It was a quote that came through my news feed. Where many inspirational thoughts evoked laughter or comfort or fuzzy, warm feelings, this one struck like a bullet.
“If we do not feel grateful for what we already have, what makes us think we’d be happy with more?” And that, as our pastor would say it, is a holy kick through the goalposts of life.
Eww. And ouch. If the squirm factor was high, it was because the truth factor was, too, and there was something I ought to be heeding.
Contentment and happiness. What we have, what we don’t and how we are looking at life. How we’re seeing…
In thinking about this, it seems that it really is an eye issue. Or, more accurately, an “I” issue. How am I looking at where I am, what I’ve got and what I can and can’t do? What’s my focus?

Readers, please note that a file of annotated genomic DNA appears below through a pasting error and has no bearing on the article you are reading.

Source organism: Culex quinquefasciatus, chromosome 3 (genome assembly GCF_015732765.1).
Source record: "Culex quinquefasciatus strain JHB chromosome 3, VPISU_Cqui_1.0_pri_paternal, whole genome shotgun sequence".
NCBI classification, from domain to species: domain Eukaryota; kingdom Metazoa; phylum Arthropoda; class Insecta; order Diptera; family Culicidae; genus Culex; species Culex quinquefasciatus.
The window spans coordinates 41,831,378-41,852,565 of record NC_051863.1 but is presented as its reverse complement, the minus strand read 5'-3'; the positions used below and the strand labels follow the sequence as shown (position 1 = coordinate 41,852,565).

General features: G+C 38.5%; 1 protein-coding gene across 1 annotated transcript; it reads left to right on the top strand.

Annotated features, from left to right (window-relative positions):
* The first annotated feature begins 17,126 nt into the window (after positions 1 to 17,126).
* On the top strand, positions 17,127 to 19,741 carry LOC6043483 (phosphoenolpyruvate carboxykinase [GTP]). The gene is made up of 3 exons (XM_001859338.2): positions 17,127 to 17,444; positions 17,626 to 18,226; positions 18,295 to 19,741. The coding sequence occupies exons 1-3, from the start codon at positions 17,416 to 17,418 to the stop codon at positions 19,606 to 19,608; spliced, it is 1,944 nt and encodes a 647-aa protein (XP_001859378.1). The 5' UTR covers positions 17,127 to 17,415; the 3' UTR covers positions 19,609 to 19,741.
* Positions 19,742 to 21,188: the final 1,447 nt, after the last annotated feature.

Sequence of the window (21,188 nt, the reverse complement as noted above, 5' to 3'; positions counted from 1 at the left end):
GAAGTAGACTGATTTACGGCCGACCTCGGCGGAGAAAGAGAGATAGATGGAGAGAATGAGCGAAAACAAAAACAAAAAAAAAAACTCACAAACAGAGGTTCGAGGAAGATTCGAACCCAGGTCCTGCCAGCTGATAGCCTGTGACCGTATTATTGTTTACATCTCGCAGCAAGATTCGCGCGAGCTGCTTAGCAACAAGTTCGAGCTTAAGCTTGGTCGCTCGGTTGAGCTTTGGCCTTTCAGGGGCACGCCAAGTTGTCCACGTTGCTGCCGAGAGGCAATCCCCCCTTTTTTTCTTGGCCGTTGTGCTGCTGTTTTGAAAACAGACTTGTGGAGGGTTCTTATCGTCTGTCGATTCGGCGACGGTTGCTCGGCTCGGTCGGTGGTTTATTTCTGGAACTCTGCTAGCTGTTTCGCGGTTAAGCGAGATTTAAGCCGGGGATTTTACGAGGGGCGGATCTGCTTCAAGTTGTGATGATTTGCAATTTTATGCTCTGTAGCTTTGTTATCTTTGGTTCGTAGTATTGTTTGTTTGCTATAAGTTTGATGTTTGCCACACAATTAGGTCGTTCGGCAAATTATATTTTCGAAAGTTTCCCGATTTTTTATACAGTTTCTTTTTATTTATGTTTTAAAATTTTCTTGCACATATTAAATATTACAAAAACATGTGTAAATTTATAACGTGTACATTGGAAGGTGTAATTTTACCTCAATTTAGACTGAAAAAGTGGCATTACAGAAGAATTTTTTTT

In my experience, discontentment and ingratitude are the cataracts of the soul. They cloud the vision, distort the truth and make it hard to think clearly. If I must have Hawaii to be happy, then I’ll miss the fun of a day trip to Chicago or, closer yet, an hour of quietness in my own back yard.
It’s also true, since we’re talking turkey, that ungrateful, discontented people aren’t much fun. Whatever’s inside will come out, you see. If the heart is full of bitterness or ingratitude, be careful. That will splash out, and no one wants to step in that mess.
The flip side, thank God, is true, too. When the heart is full of joy and gratefulness, that will come out as well. Those who look for the blessings in life become great blessings themselves. It’s the ones who choose gratitude in the midst of the hardest trials who’ve learned the secret of joy. And joy will splash onto others.